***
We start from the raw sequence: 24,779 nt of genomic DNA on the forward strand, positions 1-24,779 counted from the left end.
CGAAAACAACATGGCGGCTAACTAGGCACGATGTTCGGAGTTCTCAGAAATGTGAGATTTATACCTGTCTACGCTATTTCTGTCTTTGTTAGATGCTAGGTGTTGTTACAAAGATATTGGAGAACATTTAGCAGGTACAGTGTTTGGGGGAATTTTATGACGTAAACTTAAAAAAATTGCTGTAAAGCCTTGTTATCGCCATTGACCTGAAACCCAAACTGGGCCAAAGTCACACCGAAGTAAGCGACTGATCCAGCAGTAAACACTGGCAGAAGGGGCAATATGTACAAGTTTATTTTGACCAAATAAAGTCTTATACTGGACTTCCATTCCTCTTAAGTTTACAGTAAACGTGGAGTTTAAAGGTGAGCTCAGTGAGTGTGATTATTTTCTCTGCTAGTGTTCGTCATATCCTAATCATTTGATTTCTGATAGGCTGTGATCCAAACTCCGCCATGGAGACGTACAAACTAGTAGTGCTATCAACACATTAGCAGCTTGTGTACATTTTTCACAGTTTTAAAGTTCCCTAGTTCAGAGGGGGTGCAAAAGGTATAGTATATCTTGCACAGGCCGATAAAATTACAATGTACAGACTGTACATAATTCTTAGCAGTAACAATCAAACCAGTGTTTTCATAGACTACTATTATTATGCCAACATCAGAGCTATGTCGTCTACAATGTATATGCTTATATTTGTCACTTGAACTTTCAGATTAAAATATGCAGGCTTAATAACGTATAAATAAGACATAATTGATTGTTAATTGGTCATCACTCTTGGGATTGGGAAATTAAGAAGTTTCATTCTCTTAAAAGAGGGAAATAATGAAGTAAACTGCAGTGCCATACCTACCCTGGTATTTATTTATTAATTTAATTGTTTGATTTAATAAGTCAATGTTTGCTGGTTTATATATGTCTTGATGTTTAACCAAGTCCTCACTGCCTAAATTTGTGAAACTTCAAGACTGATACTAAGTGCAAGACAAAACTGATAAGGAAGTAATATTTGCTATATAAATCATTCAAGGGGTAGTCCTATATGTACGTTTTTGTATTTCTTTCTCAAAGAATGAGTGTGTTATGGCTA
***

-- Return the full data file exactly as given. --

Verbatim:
We start from the raw sequence: 24,779 nt of genomic DNA on the forward strand, positions 1-24,779 counted from the left end.
CGAAAACAACATGGCGGCTAACTAGGCACGATGTTCGGAGTTCTCAGAAATGTGAGATTTATACCTGTCTACGCTATTTCTGTCTTTGTTAGATGCTAGGTGTTGTTACAAAGATATTGGAGAACATTTAGCAGGTACAGTGTTTGGGGGAATTTTATGACGTAAACTTAAAAAAATTGCTGTAAAGCCTTGTTATCGCCATTGACCTGAAACCCAAACTGGGCCAAAGTCACACCGAAGTAAGCGACTGATCCAGCAGTAAACACTGGCAGAAGGGGCAATATGTACAAGTTTATTTTGACCAAATAAAGTCTTATACTGGACTTCCATTCCTCTTAAGTTTACAGTAAACGTGGAGTTTAAAGGTGAGCTCAGTGAGTGTGATTATTTTCTCTGCTAGTGTTCGTCATATCCTAATCATTTGATTTCTGATAGGCTGTGATCCAAACTCCGCCATGGAGACGTACAAACTAGTAGTGCTATCAACACATTAGCAGCTTGTGTACATTTTTCACAGTTTTAAAGTTCCCTAGTTCAGAGGGGGTGCAAAAGGTATAGTATATCTTGCACAGGCCGATAAAATTACAATGTACAGACTGTACATAATTCTTAGCAGTAACAATCAAACCAGTGTTTTCATAGACTACTATTATTATGCCAACATCAGAGCTATGTCGTCTACAATGTATATGCTTATATTTGTCACTTGAACTTTCAGATTAAAATATGCAGGCTTAATAACGTATAAATAAGACATAATTGATTGTTAATTGGTCATCACTCTTGGGATTGGGAAATTAAGAAGTTTCATTCTCTTAAAAGAGGGAAATAATGAAGTAAACTGCAGTGCCATACCTACCCTGGTATTTATTTATTAATTTAATTGTTTGATTTAATAAGTCAATGTTTGCTGGTTTATATATGTCTTGATGTTTAACCAAGTCCTCACTGCCTAAATTTGTGAAACTTCAAGACTGATACTAAGTGCAAGACAAAACTGATAAGGAAGTAATATTTGCTATATAAATCATTCAAGGGGTAGTCCTATATGTACGTTTTTGTATTTCTTTCTCAAAGAATGAGTGTGTTATGGCTA